World

Pompeo Visits Georgia, in Show of Support amid Russian Threat

Secretary of State Mike Pompeo speaks at a news conference in Washington, D.C., October 21, 2020. (Nicholas Kamm/Reuters)
The secretary of state noted the ‘pain and difficulty connected to the occupation,’ in meetings with officials.

TBILISI — In a demonstration of U.S. support for Georgia, Secretary of State Mike Pompeo met Wednesday morning with key figures in the country, including top government officials, the head of Georgia’s Orthodox Church, and representatives from civil-society groups.

Pompeo made a stop here during his post-election swing through Europe and the Middle East, showing America’s commitment to the security and democratic institutions of this key partner, following recent parliamentary elections that were beset by allegations of electoral improprieties.

The country is a longstanding U.S. security partner that has sent hundreds of troops to fight alongside NATO forces in Afghanistan. Russia has occupied two enclaves in Georgian territory — South Ossetia and Abkhazia — since it seized them in a 2008 invasion of the pro-West, post-Soviet state.

In meetings with Georgian president Salome Zourabichvili, prime minister Giorgi Gakharia, and foreign minister David Zalkaliani in Tbilisi, Pompeo reiterated America’s continued support for Georgia’s security and sovereignty in the face of the Russian threat, according to the State Department.

Tbilisi holds close ties to the EU. It also has ambitions to one day join NATO but has seen its membership drive effectively frozen by current political dynamics. President Trump and Vice President Pence have both reaffirmed in recent years that the country will one day join the alliance. The Trump administration has doubled down on America’s commitments to Georgia and was the first to approve the transfer of lethal defensive aid to Tbilisi since 2008.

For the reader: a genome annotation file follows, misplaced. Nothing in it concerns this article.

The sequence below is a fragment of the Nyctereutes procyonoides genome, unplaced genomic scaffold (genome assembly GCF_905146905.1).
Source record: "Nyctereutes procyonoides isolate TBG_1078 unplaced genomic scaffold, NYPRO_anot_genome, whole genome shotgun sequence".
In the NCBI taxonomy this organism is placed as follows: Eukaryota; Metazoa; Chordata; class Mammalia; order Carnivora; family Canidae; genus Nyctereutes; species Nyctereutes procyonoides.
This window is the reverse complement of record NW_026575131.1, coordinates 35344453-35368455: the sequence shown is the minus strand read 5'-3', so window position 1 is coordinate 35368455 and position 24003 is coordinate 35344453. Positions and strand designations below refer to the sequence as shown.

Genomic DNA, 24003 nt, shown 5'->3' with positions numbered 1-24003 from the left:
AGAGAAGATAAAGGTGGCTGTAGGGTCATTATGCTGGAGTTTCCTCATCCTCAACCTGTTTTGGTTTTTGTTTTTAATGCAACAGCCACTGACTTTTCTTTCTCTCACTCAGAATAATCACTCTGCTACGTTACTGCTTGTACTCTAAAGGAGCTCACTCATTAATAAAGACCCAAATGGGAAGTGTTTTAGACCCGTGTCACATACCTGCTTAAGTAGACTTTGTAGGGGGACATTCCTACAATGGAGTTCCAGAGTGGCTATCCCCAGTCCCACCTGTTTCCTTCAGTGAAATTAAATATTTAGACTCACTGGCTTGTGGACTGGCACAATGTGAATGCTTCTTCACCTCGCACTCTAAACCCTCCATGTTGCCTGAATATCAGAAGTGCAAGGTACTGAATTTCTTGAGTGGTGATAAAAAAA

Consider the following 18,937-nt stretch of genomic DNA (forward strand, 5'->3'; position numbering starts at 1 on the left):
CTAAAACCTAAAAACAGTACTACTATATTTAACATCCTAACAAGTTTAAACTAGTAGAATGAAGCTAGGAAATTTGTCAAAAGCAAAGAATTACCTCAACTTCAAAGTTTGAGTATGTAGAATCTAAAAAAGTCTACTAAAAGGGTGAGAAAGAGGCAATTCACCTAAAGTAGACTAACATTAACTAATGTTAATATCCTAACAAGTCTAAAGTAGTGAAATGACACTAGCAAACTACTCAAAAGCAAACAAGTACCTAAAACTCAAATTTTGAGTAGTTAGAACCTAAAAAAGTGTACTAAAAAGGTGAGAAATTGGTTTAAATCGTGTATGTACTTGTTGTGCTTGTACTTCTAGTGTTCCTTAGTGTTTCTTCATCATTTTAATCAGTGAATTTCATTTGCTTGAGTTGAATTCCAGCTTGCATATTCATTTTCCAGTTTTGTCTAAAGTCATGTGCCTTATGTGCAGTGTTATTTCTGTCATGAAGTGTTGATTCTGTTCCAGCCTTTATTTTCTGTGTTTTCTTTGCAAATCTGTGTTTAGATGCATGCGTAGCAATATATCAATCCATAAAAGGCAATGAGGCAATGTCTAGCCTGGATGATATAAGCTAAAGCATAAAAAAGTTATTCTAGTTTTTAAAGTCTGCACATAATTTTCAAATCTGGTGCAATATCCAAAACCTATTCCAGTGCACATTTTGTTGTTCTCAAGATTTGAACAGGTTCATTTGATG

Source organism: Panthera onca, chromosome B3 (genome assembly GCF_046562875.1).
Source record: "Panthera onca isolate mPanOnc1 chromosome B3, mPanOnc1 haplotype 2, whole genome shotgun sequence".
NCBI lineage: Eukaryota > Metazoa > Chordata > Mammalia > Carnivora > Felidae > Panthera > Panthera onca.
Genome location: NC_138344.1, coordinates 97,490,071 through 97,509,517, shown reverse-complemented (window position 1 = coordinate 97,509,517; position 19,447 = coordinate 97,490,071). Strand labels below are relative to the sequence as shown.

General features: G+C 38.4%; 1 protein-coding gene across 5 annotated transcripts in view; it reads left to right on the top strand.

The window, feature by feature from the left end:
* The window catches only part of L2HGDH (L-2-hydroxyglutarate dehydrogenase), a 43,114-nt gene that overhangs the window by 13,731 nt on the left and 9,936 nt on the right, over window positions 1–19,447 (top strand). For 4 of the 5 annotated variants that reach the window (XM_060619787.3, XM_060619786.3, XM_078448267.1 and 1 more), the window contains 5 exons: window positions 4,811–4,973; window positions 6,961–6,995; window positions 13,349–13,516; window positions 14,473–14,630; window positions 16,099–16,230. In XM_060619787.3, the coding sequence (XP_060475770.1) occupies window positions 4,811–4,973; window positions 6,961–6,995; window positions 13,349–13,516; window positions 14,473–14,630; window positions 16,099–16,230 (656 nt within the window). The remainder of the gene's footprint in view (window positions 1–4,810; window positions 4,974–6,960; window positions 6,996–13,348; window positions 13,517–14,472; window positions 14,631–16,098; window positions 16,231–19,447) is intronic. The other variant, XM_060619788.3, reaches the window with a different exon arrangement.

Just before his meeting with Gakharia and Zalkaliani, Pompeo noted the “pain and difficulty connected to the occupation,” pledging “to do everything we can to support your democratic process, the building out of the institutions.”

In that meeting, and in a separate session with Zourabchivili, Pompeo also stressed the importance of conducting free, fair, and transparent elections, and maintaining an independent judiciary, according to the State Department’s summary.

This follows Georgia’s hotly contested parliamentary elections at the end of October. Supporters of the political opposition, led by former president Mikheil Saakashvili’s center-right United National Movement, say that the governing center-left Georgia Dream party is undermining democracy in the country, and they have taken to the streets in recent weeks to contest the results.

The Organization for Security and Cooperation in Europe, which sent observers to the country in the lead-up to the vote, concluded that although fundamental freedoms were respected, “pervasive allegations of pressure on voters and blurring of the line between the ruling party and the state reduced public confidence in some aspects of the process.”

The U.S. embassy in Tbilisi backed those findings, in a statement urging the “voters’ and parties’ use of the existing legal procedures for filing their complaints,” and also calling for the impartial and transparent resolution of those complaints.

Although Pompeo did not meet with opposition leaders, a senior colleague who traveled to Georgia with him will stay behind and encourage them to work within the system to bring about change instead of boycotting the existing process, a senior State Department official said.

Following a meeting with Georgian Orthodox Church Patriarch Ilia II, Pompeo concluded his time in the country at a closed-door roundtable meeting on judicial reform, in America’s latest move to bolster democracy in Georgia.

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